There was a clear victor in Germany’s general election on Sunday. His name is Olaf Scholz. He has somehow managed to revive his almost lifeless Social Democratic Party (SPD) within just a few months, such that it was able to attract more votes than any other party. He managed to maximize his chances to the point that he could be moving into the Chancellery in a few weeks. He has led the way in his party’s resurrection. Some in the SPD are calling it a miracle.
It was hardly a surprise, then, that Scholz laid claim to the Chancellery on Sunday evening. "The citizens of this country want change. They want the next chancellor to be the candidate from the SPD,” Scholz said when he finally appeared before his supporters at SPD headquarters in Berlin an hour after the polls closed.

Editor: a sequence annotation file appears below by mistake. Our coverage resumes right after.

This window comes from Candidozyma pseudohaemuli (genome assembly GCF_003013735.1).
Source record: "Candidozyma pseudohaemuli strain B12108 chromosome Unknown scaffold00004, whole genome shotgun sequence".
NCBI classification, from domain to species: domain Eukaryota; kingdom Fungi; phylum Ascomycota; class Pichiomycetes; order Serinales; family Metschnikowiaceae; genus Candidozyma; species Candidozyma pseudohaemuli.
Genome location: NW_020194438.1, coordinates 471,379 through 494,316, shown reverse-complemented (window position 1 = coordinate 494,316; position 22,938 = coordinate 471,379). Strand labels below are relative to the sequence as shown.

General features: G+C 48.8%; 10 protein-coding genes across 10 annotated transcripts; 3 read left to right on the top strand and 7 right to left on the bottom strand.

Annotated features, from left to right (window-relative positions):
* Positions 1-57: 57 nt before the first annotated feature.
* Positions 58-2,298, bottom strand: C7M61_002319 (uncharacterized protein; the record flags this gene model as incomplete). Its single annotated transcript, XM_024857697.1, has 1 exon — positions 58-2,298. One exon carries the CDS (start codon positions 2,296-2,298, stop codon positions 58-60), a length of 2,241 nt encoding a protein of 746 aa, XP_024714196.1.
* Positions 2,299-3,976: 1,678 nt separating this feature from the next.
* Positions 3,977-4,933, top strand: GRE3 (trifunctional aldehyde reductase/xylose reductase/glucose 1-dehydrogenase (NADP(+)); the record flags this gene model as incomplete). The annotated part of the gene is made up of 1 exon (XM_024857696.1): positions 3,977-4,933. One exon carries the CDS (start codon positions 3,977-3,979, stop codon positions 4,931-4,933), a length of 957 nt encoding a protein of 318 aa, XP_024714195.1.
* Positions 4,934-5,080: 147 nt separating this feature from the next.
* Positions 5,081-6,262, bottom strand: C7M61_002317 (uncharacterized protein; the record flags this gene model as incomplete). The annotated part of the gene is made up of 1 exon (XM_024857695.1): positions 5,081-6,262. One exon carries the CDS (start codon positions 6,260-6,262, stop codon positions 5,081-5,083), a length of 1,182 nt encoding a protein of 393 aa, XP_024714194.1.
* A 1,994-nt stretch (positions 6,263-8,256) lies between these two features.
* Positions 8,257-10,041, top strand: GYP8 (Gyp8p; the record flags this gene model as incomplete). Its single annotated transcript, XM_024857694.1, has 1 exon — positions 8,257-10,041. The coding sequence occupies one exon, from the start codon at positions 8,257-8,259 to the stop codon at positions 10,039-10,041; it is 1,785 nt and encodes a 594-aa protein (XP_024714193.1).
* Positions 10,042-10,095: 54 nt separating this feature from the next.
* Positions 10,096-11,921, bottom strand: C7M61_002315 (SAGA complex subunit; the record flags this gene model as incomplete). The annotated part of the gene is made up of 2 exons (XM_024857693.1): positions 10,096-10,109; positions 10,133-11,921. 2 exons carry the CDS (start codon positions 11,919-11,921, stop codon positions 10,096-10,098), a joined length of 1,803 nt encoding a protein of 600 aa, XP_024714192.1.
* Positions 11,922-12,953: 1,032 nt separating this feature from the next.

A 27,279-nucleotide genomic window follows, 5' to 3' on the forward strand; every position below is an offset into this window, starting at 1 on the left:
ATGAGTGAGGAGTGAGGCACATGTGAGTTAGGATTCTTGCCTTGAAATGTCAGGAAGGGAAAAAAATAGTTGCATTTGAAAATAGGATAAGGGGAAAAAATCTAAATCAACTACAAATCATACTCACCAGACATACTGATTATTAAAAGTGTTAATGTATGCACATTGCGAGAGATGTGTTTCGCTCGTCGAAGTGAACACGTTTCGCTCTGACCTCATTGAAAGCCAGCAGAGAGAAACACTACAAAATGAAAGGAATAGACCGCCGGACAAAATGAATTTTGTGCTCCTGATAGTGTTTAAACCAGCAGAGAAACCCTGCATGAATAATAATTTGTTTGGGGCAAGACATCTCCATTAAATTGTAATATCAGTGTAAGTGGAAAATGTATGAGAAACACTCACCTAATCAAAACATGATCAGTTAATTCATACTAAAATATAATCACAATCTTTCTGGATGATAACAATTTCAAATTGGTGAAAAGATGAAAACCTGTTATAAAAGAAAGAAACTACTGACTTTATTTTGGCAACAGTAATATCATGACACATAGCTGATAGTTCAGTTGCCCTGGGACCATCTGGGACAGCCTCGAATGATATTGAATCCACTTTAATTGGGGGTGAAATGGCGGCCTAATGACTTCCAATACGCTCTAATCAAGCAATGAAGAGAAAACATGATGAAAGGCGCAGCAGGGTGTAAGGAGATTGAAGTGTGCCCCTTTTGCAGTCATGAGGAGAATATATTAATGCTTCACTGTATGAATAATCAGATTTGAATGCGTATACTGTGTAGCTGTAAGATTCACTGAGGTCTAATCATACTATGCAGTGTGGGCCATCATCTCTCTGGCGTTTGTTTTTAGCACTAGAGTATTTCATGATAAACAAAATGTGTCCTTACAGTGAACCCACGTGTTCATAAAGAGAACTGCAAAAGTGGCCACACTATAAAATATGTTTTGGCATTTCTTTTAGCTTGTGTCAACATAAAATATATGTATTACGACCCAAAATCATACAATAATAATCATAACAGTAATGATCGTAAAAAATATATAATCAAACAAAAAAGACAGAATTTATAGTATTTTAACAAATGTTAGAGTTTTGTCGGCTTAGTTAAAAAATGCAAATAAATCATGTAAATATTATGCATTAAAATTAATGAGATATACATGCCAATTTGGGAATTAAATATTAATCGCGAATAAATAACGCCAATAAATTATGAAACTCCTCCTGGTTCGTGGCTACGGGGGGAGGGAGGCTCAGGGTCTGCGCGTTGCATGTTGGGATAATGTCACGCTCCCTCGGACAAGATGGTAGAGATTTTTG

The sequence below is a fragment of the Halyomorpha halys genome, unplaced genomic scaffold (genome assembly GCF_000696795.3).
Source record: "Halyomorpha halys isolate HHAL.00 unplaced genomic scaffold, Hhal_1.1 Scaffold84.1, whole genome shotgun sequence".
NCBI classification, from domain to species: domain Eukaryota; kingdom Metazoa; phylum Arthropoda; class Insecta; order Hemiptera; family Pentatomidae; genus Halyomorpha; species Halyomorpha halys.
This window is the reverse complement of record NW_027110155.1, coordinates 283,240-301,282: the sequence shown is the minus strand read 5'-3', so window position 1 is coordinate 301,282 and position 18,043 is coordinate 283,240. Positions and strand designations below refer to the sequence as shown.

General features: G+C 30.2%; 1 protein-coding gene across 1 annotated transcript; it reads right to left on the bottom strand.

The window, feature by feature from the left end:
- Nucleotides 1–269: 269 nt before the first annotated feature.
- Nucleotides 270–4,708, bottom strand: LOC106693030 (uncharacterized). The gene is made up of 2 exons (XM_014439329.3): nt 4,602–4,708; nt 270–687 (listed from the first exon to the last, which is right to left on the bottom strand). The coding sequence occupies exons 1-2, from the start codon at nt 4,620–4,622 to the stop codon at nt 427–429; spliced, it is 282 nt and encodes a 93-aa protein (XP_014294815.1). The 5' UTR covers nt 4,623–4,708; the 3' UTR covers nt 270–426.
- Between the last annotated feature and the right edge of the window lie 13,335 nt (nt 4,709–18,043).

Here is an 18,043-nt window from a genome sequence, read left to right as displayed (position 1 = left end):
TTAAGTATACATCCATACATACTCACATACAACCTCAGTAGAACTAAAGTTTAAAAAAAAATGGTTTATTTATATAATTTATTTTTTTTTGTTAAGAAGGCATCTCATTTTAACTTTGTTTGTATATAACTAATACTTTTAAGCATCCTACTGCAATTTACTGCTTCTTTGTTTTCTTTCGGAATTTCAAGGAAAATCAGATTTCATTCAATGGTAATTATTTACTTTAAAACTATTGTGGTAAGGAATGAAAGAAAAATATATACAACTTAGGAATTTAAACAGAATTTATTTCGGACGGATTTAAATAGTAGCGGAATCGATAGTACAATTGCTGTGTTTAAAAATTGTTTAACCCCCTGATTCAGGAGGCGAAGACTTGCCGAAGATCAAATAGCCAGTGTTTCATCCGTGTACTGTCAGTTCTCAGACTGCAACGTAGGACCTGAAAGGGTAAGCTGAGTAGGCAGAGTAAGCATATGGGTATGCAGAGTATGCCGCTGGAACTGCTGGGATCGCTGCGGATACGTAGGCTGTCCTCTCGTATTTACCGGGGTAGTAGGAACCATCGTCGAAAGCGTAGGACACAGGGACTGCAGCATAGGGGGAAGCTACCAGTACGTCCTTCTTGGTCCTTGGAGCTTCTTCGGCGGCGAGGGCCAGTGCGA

But there is another candidate who also sees himself as victor: Armin Laschet from outgoing Chancellor Angela Merkel’s Christian Democratic Union (CDU). While his party received its lowest share of the vote ever in postwar Germany, Laschet at least managed to stop his party’s rapid plummet in the final days before the election. He helped ensure that the CDU and its Bavarian sister party, the Christian Social Union (CSU) (collectively known as the Union) didn’t slide all the way to 20 percent, leaving open the possibility that he, too, might be able to cobble together a coalition with himself in the Chancellery.